Be a Cheerleader

When was the last time someone thanked you for doing your job in-game: your healer who saved someone, your tank who took a death for the team, your mage who devastated the boss mob? We have all been pleased by others’ simple thanks or annoyed by people who are demanding or lack gratitude.

In our continuing theme of improving our in-game happiness, make yourself happier by making others happier. Show some gratitude and let happiness resonate through the ten thousand things. Thank someone, not for doing something really unusual, but just for doing a job well.

Crafters play in a way that baffles and stultifies many people. Do they actually enjoy making swords or robes or magic muffins? Not always and constantly, but yes, we do. What we do not enjoy is dealing with people who whine about prices or availability. Look, it took me two minutes to make that ring after a half-hour of collecting materials after 150 hours of watching a little green bar fill up so that I could gain enough skill to make that ring, so yes, I would like to make 2% profit on my materials cost when I sell that ring, especially since I am spending ten minutes traveling and talking to you for the sale. I could have made more money killing rats.

Instead, the next time you buy something from a player (directly, via vendor or auction, whatever), send a quick thank you note. “I just bought a Shimmering Silver Sword from your shop, it was just what I needed. A fair price, and thank you for crafting for our realm.” (And it might get you a future discount, since you are the only non-complaint message his shop received that day.)

Shopkeep: how about a thanks to those buyers who don’t whine? A simple “Thanks for shopping at Aaligard’s Discount Sword Shop” is an unexpected addition to someone’s night. The cashier just automatically says thanks at the store, but here in game, you had to devote special attention for that little gesture. Now that’s personal service!

Do you thank your healer? Most of us do at some point, usually after pulling someone out of the red three times in the same fight. “Nice heals!” Why not extend the same thanks before things get bad? You may not realize it, but that healer is sweating over keeping you alive all the time, and he is constantly worrying about people who are not nearly as good as you getting themselves (and everyone else) killed. Show your understanding and competence by thanking him once it is clear he knows what he is doing. (And it might bump you up the priority list of who gets healed if things start to hit the fan.)

Healers, when is the last time you thanked your tank? You realize, of course, that you would be paste without that guy sucking up damage. You are the one who thought it was a good idea to go fight dragons in a dress. Think of how surprised you would be if someone showed your wizard respect and gratitude for dealing damage. Give it a try.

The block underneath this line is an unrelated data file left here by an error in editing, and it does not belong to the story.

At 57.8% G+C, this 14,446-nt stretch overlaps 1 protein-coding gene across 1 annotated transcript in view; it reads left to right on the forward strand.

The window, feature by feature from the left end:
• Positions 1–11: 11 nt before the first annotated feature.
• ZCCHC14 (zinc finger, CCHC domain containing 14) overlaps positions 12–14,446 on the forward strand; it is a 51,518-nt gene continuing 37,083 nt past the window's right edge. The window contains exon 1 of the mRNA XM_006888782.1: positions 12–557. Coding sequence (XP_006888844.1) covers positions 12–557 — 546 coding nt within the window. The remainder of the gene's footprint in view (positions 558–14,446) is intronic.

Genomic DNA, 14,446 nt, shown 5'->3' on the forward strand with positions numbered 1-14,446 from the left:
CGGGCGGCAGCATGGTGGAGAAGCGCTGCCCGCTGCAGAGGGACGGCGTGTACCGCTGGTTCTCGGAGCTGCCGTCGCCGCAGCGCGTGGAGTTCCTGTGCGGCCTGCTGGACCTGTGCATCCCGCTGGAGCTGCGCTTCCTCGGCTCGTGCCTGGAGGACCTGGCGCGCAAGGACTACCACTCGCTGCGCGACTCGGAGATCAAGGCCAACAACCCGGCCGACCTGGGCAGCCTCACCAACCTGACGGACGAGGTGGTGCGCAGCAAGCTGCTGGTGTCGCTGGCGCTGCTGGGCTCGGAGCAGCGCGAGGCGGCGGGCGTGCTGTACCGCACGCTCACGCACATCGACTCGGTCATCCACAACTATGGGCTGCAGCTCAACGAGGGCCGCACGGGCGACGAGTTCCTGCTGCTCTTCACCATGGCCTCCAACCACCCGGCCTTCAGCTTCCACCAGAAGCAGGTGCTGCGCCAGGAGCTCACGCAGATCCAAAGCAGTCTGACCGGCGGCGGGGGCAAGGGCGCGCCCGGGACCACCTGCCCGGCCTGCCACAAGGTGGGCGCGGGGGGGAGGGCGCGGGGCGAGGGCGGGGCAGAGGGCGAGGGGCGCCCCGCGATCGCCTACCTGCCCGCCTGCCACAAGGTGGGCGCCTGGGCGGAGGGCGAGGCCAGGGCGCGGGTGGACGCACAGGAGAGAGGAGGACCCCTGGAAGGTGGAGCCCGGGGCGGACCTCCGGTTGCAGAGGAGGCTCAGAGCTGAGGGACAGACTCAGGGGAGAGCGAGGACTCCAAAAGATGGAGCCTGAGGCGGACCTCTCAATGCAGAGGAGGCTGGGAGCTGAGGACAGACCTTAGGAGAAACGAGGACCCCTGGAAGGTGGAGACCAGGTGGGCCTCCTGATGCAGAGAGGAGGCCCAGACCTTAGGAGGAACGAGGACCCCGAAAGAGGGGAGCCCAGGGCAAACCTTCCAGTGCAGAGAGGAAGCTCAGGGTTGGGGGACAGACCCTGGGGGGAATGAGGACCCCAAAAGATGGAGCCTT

Please thank anyone who teleports you. You don’t need to do it every time, but the guy just saved you running across half the zone through things ten levels higher than you.

Who else can we thank? Buffers, debuffers, crowd control… Actually, these people will probably appreciate thanks the most, since they get it the least. The less visible your contribution is, the less likely you are to be thanked. People notice getting hit (and healed); they do not notice how much less they are getting hit with a Force Field, or that the enemy is attacking 20% less often (and so hitting 20% less often) due to a slow spell. City of Heroes recently implemented little “Deflected!” pop-ups to help you appreciate these buffs, so show your appreciation to someone who will really appreciate being appreciated.

It does not need to be a “thank you.” Any form of compliment serves the same purpose. Hence, “nice heals” is more common (and easier to type) than “thanks for saving us all from a horrible fiery death back there.” Of course, extra typing shows extra effort, which signals greater appreciation.

Any show of appreciation works. “Woo! Speed Boost gets rid of all my endurance problems.” “I love weapon buffs.” “A Bard, finally!” “Nice, not a single death.”

That last one is notable, since everyone on the team can mentally take credit for it. “Great team” means to each person, yes, your contribution is the most important one that makes everything work. Share your small victories with your teammates, so that they can share in your joy.

Congratulations! Just by trying this out a bit, you have increased someone’s enjoyment, thus making the game better. Yes you, with a few simple words, have improved World of Warcraft or whatever game you play. Good job!

: Zubon